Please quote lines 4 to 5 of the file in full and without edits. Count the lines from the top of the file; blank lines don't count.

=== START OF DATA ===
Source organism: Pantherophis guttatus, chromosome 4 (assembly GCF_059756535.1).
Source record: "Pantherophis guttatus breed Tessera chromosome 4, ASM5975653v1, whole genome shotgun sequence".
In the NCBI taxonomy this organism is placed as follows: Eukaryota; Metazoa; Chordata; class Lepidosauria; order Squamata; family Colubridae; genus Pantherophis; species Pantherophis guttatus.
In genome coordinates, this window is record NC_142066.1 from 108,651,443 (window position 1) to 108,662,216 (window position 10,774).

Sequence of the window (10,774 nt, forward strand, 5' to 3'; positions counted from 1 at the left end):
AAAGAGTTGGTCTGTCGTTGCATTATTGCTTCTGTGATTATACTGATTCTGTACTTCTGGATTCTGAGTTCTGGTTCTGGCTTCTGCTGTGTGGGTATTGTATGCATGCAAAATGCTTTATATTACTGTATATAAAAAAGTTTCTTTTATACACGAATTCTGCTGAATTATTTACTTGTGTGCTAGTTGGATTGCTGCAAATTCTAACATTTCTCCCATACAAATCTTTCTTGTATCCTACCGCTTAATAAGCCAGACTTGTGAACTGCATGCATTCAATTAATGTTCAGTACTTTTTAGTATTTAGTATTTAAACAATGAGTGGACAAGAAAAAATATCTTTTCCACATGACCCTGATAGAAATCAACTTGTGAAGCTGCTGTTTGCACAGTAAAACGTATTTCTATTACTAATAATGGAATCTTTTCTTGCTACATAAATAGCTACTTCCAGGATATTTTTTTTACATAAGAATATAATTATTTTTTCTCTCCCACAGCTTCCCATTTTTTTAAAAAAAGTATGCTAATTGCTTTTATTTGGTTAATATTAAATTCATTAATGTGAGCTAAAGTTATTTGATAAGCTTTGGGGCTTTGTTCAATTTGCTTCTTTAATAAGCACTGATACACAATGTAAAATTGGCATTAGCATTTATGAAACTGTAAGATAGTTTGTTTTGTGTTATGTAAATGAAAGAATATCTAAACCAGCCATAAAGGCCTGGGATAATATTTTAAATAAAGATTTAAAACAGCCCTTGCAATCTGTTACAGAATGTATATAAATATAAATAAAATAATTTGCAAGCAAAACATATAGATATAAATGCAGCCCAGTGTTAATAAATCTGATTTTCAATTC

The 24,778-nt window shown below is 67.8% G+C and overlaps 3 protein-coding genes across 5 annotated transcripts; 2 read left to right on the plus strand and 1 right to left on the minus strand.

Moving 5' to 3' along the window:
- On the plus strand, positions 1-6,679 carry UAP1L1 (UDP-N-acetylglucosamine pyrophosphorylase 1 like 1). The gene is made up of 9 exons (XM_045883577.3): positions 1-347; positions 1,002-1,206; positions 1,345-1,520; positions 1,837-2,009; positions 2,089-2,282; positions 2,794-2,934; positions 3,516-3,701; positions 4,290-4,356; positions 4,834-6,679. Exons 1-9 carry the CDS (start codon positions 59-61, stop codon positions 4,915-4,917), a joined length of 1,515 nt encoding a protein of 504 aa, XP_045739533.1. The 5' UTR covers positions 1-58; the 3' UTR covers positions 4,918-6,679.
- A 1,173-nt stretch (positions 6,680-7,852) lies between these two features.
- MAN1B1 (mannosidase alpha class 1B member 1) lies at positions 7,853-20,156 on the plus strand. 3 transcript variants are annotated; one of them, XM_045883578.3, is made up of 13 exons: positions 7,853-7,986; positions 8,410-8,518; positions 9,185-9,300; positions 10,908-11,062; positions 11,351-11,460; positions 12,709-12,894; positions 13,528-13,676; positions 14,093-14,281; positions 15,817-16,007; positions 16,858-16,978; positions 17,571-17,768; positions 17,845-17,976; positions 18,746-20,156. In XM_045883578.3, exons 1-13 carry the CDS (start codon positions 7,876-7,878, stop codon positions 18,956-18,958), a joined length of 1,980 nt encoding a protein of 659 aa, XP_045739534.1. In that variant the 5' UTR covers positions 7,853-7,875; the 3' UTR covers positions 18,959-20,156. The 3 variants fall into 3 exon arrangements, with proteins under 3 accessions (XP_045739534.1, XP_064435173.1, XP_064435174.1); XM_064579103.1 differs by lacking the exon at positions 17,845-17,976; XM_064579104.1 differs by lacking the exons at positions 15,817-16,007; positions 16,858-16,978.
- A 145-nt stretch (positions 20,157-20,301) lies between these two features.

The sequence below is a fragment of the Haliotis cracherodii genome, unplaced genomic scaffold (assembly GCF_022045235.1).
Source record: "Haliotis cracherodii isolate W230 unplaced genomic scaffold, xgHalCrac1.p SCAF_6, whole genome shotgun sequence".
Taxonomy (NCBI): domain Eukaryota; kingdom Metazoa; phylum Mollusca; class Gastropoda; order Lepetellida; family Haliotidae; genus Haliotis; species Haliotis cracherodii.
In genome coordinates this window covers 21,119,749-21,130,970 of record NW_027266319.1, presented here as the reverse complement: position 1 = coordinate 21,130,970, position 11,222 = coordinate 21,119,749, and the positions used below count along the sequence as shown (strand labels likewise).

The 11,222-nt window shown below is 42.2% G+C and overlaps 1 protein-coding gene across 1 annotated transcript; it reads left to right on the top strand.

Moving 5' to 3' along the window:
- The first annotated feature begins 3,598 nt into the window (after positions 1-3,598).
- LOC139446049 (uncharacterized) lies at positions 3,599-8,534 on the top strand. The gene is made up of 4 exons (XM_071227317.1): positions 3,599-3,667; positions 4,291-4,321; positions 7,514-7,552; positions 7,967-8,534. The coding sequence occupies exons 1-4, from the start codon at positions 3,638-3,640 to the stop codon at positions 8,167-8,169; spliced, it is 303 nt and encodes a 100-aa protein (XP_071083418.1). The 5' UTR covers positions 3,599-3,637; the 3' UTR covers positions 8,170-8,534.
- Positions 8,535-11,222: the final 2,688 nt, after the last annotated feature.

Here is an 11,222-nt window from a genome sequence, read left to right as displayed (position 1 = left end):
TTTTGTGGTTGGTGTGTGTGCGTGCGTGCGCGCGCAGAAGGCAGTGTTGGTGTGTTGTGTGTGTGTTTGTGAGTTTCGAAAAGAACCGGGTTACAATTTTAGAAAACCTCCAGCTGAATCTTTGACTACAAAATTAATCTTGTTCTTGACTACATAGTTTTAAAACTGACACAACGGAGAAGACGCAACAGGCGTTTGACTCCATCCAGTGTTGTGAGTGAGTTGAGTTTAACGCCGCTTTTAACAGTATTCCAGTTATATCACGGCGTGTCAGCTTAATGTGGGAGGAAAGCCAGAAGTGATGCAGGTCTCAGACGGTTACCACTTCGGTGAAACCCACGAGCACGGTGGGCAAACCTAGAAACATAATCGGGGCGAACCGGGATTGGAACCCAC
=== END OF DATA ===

In genome coordinates, this window is record NC_142066.1 from 108,651,443 (window position 1) to 108,662,216 (window position 10,774).

Sequence of the window (10,774 nt, forward strand, 5' to 3'; positions counted from 1 at the left end):